click this link to read the original article I posted on 19 NOV 2009:
The music of our hymns has been subjected to false and foolish criteria that have moved it far from its higher purpose. A hymn’s tune should reflect the mood and meaning of the text. It should focus our attention on the words, and enhance our understanding of their message. But instead, we have assumptions such as:
1) “The church has to keep up with the fashions of the world.” No. God says, “If anyone loves the world, the love of the Father is not in him” (I Jn. 2:15). “For what is highly esteemed among men is an abomination in the sight of God” (Lk. 16:15). “Come out from among them and be separate, says the Lord” (II Cor. 6:17).
2) “The music should please me; it should be what I want.” That very much depends! If what you like is tainted significantly with worldly associations, how can it be a fitting vehicle to please God? And shouldn’t we be much more concerned with pleasingHim? Who is the real audience in our worship? Us? Or God? It reminds me of the Israelites wanting to copy the worship style of the idolatrous heathen nations (cf. Deut. 12:29-32).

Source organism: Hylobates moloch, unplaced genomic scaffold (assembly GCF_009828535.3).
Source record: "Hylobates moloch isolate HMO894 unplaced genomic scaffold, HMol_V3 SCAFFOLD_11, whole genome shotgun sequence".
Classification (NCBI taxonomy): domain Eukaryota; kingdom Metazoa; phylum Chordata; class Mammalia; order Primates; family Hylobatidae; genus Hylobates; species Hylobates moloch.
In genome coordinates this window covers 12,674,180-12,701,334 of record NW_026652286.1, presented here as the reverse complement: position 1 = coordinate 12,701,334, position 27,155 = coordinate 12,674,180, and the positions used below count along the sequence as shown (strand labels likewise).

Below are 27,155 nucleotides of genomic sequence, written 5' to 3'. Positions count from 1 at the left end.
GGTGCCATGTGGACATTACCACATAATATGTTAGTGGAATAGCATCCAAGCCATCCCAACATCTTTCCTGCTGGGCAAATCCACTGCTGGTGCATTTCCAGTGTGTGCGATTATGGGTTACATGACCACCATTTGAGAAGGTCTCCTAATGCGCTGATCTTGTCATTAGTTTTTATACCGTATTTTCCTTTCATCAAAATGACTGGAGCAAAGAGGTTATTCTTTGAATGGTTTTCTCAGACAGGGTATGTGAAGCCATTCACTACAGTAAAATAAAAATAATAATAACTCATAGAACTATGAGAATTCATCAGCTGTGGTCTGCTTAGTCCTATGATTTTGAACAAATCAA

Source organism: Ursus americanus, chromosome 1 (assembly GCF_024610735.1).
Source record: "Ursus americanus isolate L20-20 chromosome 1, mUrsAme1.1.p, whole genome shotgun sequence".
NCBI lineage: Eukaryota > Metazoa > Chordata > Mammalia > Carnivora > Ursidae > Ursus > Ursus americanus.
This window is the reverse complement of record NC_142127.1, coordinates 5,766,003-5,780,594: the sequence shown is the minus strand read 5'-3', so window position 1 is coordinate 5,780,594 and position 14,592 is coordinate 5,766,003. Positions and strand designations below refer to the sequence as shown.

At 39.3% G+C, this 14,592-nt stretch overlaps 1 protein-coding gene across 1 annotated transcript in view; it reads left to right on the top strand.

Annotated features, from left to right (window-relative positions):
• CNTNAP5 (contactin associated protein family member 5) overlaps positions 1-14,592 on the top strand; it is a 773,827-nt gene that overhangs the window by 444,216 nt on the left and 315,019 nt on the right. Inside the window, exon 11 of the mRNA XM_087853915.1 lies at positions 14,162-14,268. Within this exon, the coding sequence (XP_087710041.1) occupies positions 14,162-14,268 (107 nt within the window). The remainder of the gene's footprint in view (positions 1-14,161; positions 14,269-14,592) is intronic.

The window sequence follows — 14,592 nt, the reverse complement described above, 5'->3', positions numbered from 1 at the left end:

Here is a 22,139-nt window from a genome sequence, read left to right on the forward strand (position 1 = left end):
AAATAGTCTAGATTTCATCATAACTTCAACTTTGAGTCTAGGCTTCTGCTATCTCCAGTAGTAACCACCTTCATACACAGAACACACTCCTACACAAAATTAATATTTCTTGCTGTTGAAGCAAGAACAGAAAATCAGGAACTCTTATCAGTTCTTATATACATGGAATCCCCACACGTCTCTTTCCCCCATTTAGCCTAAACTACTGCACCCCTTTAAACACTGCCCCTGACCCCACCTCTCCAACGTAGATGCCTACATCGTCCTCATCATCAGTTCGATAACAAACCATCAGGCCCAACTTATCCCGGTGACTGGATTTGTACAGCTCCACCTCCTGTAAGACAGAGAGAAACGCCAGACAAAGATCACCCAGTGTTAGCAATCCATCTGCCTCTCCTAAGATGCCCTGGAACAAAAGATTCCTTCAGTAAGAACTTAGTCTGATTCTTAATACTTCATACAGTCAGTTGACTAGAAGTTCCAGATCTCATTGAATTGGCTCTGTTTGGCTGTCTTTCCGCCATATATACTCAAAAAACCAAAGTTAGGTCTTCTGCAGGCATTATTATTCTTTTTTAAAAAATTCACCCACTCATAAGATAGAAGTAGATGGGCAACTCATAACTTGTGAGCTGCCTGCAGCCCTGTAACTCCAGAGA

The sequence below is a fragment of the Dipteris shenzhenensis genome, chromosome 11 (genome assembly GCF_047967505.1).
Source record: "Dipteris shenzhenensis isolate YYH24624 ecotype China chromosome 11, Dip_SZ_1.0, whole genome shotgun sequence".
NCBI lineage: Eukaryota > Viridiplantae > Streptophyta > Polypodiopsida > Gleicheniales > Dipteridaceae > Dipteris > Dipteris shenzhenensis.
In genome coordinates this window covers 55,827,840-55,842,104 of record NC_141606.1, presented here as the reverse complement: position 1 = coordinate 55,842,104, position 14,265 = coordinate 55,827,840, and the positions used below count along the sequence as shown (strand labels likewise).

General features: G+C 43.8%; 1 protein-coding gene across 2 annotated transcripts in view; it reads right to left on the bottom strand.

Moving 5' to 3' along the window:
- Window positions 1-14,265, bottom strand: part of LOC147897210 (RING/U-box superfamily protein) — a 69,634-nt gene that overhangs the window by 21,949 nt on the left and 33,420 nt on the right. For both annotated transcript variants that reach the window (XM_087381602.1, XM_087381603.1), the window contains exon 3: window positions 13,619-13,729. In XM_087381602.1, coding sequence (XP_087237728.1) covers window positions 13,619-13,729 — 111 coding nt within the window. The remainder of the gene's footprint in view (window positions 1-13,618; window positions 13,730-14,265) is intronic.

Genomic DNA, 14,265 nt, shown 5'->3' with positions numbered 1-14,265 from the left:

3) “We need to draw a crowd. We need to stir up excitement.” H-m-m… Where in the Bible does it say this is the job of sacred music? We are to “teach and admonish [exhort, warn]” one another with our hymnody (Col. 3:16). And in worship, the “excitement” of our songs should arise from an understanding of who God is, and what He has done for us (Ps. 28:7), not be something stirred up by a musical manipulation of our emotions. That confuses emotional excitement with spiritual edification. – R. Cottrill of http://wordwisehymns.com/